When he was a child, Larry Turville used to see the same banner every morning when he walked through the doors of his home tennis club. It read: “You don’t stop playing tennis when you get old; you get old when you stop playing tennis.”

That was the mantra at Farm Neck this weekend, where the Island hosted its first ever USTA sanctioned national tournament — a senior, round-robin mens doubles event with 60, 65, 70 and 75 age groups. Mr. Turville, a 6-foot, 8-inch former world seniors champion and number one ranked player, and his partner Ed Cunningham, were in the 65 to 70 group.

“As a child, the sign was just a reminder that tennis was for old people,” Mr. Turville said. “But now, I’m one of them.”

The tournament brought players from 13 different states to Martha’s Vineyard, many of whom had never set foot on the Island until Friday. For some, that was the least of their worries.

“I hadn’t met my doubles partner until Friday,” said 82 year old Dick Canepa. “I told him, if I pass out, no mouth-to-mouth.”

Mr. Canepa and his wife Beverly came over from Newburyport for the weekend. In their sixties and seventies, the couple was the number one mixed-doubles team in New England. Things were a little tougher for Mr. Canepa with a new doubles partner.

“Yeah, the first match didn’t go so well,” said Mrs. Canepa. “But this is a lot of fun. There’s nothing like tennis. A wonderful, wonderful, sport. And this is what it is all about. We meet people from all over the world.”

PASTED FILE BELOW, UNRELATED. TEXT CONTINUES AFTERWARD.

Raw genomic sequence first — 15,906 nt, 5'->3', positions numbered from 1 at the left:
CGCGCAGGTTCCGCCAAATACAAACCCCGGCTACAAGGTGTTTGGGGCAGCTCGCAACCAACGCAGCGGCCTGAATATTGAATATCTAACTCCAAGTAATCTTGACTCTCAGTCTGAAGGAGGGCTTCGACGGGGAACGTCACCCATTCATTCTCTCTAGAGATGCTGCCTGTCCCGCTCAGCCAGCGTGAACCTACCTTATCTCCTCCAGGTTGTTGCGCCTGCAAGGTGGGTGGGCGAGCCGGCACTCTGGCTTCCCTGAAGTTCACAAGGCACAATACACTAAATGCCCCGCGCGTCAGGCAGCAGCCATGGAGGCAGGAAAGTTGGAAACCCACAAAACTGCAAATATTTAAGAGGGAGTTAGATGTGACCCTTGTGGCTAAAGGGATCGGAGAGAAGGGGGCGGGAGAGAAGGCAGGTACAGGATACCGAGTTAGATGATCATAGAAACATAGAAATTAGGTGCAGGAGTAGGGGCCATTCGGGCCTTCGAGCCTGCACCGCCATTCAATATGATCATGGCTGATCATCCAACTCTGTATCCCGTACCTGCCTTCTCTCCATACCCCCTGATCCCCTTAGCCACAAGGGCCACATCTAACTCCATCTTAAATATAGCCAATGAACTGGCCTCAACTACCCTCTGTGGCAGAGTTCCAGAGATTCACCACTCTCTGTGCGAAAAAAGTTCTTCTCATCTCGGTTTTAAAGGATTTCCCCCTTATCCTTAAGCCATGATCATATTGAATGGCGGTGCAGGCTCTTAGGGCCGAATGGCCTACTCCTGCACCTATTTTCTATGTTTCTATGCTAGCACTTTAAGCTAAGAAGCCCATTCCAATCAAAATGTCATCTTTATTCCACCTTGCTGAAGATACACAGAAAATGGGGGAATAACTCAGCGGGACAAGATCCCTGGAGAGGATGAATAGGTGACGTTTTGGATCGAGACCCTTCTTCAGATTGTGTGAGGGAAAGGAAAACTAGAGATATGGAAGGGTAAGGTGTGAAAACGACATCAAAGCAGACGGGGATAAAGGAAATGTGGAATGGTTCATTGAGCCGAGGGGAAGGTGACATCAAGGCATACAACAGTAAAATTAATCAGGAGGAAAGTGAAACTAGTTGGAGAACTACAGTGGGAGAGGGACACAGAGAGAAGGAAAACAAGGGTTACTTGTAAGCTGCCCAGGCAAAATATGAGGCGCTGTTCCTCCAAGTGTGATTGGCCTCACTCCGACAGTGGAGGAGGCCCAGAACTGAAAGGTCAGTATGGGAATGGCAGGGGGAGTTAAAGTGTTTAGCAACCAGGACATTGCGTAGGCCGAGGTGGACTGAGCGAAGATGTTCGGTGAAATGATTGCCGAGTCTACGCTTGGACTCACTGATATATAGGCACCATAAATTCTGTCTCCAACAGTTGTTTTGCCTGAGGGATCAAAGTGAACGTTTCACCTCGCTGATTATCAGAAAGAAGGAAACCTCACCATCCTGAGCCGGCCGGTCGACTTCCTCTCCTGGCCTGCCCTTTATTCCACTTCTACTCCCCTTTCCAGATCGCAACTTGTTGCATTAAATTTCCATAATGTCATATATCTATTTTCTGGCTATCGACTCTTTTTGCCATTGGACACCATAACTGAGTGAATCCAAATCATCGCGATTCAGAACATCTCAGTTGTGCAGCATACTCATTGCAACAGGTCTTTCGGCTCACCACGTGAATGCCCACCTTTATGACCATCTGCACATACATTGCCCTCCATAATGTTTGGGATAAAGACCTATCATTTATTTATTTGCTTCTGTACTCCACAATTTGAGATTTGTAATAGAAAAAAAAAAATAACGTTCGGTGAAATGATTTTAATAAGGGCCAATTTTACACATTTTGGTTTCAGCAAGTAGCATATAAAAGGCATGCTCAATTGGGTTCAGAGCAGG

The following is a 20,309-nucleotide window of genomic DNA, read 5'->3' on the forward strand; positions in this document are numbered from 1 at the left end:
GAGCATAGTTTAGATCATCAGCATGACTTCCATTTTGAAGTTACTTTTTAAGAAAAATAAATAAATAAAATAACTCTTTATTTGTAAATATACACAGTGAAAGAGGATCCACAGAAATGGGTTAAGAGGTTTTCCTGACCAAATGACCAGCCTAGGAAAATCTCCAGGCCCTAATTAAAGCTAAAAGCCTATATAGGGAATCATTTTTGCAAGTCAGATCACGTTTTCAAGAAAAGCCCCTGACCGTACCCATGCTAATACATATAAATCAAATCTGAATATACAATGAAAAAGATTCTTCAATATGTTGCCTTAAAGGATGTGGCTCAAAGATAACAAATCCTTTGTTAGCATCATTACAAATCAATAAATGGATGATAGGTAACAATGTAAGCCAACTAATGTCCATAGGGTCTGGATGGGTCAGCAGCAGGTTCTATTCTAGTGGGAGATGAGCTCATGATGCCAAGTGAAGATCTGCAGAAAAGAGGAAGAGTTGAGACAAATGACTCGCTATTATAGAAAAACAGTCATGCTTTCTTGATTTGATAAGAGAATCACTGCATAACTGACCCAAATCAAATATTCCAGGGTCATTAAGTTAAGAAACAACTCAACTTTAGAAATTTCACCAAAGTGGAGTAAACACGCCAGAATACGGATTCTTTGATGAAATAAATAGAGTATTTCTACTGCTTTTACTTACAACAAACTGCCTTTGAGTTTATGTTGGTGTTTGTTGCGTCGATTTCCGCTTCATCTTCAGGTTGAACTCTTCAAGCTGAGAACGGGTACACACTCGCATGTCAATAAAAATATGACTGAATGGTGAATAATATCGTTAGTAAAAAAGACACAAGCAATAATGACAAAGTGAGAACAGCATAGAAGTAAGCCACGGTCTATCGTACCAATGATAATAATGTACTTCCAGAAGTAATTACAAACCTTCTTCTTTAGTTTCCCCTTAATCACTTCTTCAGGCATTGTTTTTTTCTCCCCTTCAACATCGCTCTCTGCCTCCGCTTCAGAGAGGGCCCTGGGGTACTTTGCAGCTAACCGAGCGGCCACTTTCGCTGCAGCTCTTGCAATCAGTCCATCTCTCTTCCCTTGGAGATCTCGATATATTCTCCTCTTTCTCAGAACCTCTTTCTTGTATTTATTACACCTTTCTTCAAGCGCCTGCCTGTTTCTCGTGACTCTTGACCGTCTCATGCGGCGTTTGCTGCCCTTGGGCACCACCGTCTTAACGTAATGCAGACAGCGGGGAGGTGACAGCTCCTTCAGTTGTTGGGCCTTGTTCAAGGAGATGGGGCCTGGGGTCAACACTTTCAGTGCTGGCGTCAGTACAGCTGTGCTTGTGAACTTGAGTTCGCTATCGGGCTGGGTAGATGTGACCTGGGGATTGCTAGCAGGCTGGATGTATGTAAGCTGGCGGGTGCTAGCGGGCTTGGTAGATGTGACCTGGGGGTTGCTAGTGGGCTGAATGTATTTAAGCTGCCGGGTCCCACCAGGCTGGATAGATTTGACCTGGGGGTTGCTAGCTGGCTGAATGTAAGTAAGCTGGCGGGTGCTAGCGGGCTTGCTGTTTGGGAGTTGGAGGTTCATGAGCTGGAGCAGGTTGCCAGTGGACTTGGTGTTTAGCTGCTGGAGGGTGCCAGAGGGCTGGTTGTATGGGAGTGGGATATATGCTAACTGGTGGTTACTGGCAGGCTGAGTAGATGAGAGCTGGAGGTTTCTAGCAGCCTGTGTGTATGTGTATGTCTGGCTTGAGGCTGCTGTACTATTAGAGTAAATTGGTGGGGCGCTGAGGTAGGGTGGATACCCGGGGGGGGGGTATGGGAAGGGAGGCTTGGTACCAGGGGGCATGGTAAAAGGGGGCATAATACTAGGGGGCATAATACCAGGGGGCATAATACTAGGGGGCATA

In the stands, Mrs. Canepa had made friends with Deirdre Radler. Not only did the two have husbands playing in the tournament, both had brought their Shih Tzu’s to the Island as well. “Willa” and “Lulu” were quickly the talk of the weekend, bouncing around the stands just as the equally fuzzy, neon-green Wilson-brand balls did the same on Farm Neck’s Har-Tru courts.

While the 60, 65 and 75 age groups each had one large round robin tournament, with the 300 USTA points at stake going to the team with the best record after three matches, the 70’s group had to play another winners round-robin because their field was so large.

“The 70’s are becoming the biggest draw because the Baby Boomers are all getting to be that age,” organizer Mas Kimball explained.

Those Baby Boomers took the court with oversized Panama hats on their heads and oversized heads on their rackets, both in character with the weekend’s similarly outsized quality of play. The matches were strategic doubles at their finest, showcasing the importance of accuracy and communication when everyone’s been playing for so long that no one really misses. Servers almost always tried to get to the net, often needing to fight off ankle-high returns with defensive volleys. Lobs, angles and slices featured heavily in every player’s repertoire. Two-handed backhands did not.

“They just didn’t teach them when we were young,” Mr. Kimball said. “And flexibility gets harder for us old guys.”

To stretch before his first match, New Yorker Peter Fiore swung around a 35-inch, Jackie Robinson Louisville Slugger baseball bat. It looked like he was at the on-deck circle at Ebbets Field rather than a Vineyard tennis club.